Patellar Tendinitis

Discussion in 'Health and Fitness' started by Draft Dodger, Jan 13, 2012.

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  1. i've had problems on and off with my knee for the last decade but i've generally managed to crack on as generally it just aches like an old tooth. in the last 12 months the pain has increased and i got tired of getting fobbed of by doctors so i used the private health care through work, saw a consultant, had an MRI and it turns out i have Patellar Tendinitis. i've been given 3 months of physio and then he'll reassess.

    i'm waiting on the physio appointment now and i sacked running a few months ago due to the pain but if anyone has had this before should i be sacking x-trainer/spin bike/rowing etc as well? they dont seem to aggrivate it but to be honest it aches pretty much constantly now.
     
  2. walkyrie

    walkyrie Old-Salt Book Reviewer

    When I was (mis)diagnosed with it I was told to avoid any and all physical activity whatsoever.

    How long until Physio?
     
  3. Tendinitis is inflamation of the tendon. A tendon connects muscle to bone. The Patellar Tendon is actually a Ligament that connects your knee cap (patetta) to your Tibia (shin bone). Everytime your knee bends you will engage your Patellar Tendon. Therefore to reduce inflammation you would be well advised to RICE rest, ice, compress and elevate the affected area. I would say resting as much as possible until your next review, otherwise the benefits of the physio will be negated. I imagine no phys will be a frustration but try and look at the benefits long term.
     
  4. thursday next wk.

    pish. swimming? i've been RICEing it up for years but to no effect in the last twelve months. starting to wish i'd done something about it a bit sooner, say 2002.
     
  5. If it was me i would stop ALL phys between now and Thursday next week. Havent you asked said Doctor or Physio about your training limitations?
     
  6. walkyrie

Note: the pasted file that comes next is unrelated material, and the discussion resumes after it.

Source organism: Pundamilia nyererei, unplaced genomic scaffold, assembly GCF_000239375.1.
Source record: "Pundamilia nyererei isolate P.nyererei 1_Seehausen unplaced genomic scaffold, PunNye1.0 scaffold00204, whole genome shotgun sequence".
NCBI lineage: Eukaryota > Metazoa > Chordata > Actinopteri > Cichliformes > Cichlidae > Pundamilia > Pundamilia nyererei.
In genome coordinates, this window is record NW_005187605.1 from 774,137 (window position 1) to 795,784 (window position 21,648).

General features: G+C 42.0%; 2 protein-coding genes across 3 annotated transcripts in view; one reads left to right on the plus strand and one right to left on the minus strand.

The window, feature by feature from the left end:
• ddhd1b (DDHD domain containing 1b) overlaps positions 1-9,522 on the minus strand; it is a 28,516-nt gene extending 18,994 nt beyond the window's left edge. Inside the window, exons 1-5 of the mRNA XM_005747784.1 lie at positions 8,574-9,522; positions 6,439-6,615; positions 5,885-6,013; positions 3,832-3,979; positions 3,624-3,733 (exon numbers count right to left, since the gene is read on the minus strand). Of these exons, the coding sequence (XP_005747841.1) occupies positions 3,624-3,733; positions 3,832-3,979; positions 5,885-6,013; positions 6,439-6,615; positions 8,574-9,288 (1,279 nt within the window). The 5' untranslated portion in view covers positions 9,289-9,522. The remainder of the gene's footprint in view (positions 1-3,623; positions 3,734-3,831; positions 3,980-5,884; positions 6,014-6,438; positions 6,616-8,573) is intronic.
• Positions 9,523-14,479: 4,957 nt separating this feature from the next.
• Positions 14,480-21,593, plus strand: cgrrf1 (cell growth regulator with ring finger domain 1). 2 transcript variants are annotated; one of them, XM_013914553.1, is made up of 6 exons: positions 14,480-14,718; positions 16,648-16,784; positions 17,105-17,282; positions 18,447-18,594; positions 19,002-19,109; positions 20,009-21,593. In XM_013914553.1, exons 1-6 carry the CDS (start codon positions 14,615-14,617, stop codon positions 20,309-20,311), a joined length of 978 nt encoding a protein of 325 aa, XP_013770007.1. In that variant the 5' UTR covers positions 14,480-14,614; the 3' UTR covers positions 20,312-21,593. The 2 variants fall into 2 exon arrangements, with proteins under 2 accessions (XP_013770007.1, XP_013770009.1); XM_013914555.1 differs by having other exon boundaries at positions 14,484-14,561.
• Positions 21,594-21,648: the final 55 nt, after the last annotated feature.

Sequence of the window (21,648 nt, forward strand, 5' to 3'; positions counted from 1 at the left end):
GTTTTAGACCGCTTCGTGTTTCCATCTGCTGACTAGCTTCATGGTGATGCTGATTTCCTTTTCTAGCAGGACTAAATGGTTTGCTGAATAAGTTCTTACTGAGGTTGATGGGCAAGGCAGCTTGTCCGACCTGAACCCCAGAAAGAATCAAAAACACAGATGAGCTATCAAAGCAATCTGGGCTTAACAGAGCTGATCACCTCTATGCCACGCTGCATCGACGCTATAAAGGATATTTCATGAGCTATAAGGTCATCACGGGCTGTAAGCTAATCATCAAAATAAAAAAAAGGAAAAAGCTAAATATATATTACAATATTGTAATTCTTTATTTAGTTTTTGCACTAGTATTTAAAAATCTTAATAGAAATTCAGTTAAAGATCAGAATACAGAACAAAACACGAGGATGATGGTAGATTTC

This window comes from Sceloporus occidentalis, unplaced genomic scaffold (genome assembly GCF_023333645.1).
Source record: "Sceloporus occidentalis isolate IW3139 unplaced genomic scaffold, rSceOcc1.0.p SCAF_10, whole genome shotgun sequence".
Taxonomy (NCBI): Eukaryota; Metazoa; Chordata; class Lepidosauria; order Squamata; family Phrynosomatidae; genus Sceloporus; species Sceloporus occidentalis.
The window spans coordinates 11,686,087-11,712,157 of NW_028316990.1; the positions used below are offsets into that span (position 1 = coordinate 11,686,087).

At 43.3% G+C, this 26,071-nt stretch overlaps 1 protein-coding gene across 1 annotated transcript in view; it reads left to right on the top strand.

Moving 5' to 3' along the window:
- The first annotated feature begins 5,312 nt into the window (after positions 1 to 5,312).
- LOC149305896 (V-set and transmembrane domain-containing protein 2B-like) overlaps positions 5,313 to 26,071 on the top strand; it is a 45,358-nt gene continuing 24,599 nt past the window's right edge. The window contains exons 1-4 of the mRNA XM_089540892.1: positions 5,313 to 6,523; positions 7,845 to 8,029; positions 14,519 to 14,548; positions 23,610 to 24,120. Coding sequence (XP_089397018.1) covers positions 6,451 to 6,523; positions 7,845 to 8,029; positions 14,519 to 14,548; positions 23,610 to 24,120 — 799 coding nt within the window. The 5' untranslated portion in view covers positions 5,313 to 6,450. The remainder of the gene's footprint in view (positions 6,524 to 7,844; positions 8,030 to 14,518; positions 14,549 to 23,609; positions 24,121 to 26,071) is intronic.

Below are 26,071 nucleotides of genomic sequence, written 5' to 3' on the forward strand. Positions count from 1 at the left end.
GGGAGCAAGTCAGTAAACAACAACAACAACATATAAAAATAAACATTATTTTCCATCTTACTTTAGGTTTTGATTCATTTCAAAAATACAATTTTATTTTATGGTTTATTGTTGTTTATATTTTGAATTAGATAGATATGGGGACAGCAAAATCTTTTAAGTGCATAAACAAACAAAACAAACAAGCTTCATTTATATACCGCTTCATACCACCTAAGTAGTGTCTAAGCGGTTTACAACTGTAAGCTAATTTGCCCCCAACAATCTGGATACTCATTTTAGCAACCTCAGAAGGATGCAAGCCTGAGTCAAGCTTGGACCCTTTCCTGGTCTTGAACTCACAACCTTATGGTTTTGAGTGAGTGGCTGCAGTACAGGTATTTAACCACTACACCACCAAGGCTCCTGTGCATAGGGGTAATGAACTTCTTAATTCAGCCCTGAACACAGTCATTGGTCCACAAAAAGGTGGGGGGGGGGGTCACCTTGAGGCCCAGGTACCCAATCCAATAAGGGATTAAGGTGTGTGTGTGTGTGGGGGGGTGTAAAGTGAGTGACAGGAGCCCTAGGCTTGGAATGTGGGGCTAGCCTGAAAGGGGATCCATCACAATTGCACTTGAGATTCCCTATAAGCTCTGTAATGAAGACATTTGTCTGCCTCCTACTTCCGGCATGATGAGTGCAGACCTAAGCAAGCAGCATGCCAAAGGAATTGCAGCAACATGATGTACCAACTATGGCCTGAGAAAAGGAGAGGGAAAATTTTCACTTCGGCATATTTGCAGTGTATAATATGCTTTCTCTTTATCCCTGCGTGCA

walkyrie Old-Salt Book Reviewer

    Hopefully physio works out for you. As has been said I'd hold off on all Phys until then.
     
  7. just called them up after my last post and they said i could train unless i felt it getting aggrivated during the exercise or it increased in pain afterwards, i said that i was mainly experiencing an almost constant low level pain (like toothache) and he said that if it didnt make it worse carry on. so running and rowing are out but i should be okay for the x-trainer.
     
  8. Like everyone else is saying, keep it low-impact and take it easy. Not quite the same thing, but I had a problem with my knee a little while back. Instead of listening to people who knew better, ******** over here decided that resting up because of constant low-level pain was something that only a limp-wrist would do and decided to carry on training as normal. All well and good until a week later when my collateral ligament went pop five miles into a tab, crippling me for nearly six months.
     
  9. just a follow up question for anyone who's had similar problems but physio didnt solve anything and an ultra sound confirmed that it was a problem with my patellar tendon, up shot is i had a topaz microdebridement about 12 wks ago (as far as i can make out they opened up my knee and stabbed it with a knitting needle which had a laser on the end), the theory behind this is to damage to tendon and stimulate healling.

    has anyone had this done? my physio says there's no reason i shouldnt make a full recovery but it can be a very slow process, which i accept and will keep plugging away but i just wanted to see if anyone had had this done and what their recovery times were like.
     
  10. Don’t know if this is any help but:

    I was diagnosed with Patella tendonitis about 10 years ago as well. I’ve undergone steroid injections, manipulation (now that ******* hurt), ultra sound and infra red therapy. Nothing stopped it coming back until about 3 years ago when on posting to my new unit the physio was a fully qualified sports physio.

    The first thing she did was to send me off to the podiatrist, who identified that I needed custom insoles. These with more manipulation (ouch), no running, cycling (worse than running with this injury) breast stroke, rowing or any exercise requiring the repetitive bending of the knee started a slow recovery.

    The exercise of choice was step ups! Not more than 5 reps of 10 step ups per leg per day!

    As she described it, it would never heal but it can be controlled by building up the muscles around the knee to take more of the strain and stabilise the joint better.

    The insoles made a hell of a difference, but I did twice almost revert back to the start with “I’m fine, she’s being too cautious, I’ll go for a run”, and as result was back in the med centre the next day.

    When she finally allowed me to run, it was only on a treadmill, starting off with one min light run followed by one min walk. This enabled the joint to build up and for me to stop as soon as that tell tale twinge started to come back. As time goes on you can increase the time and speed of the runs, but still keeping walking rests between reps/laps.

    Downside:

    1. It’s a long process and every trip to the gym includes at least 10 mins on a step machine.
    2. Any period of inactivity results in less time running on the treadmill and more time walking.
    3. Due to the insoles the best trainers for me are Silver Shadows!

    Good luck.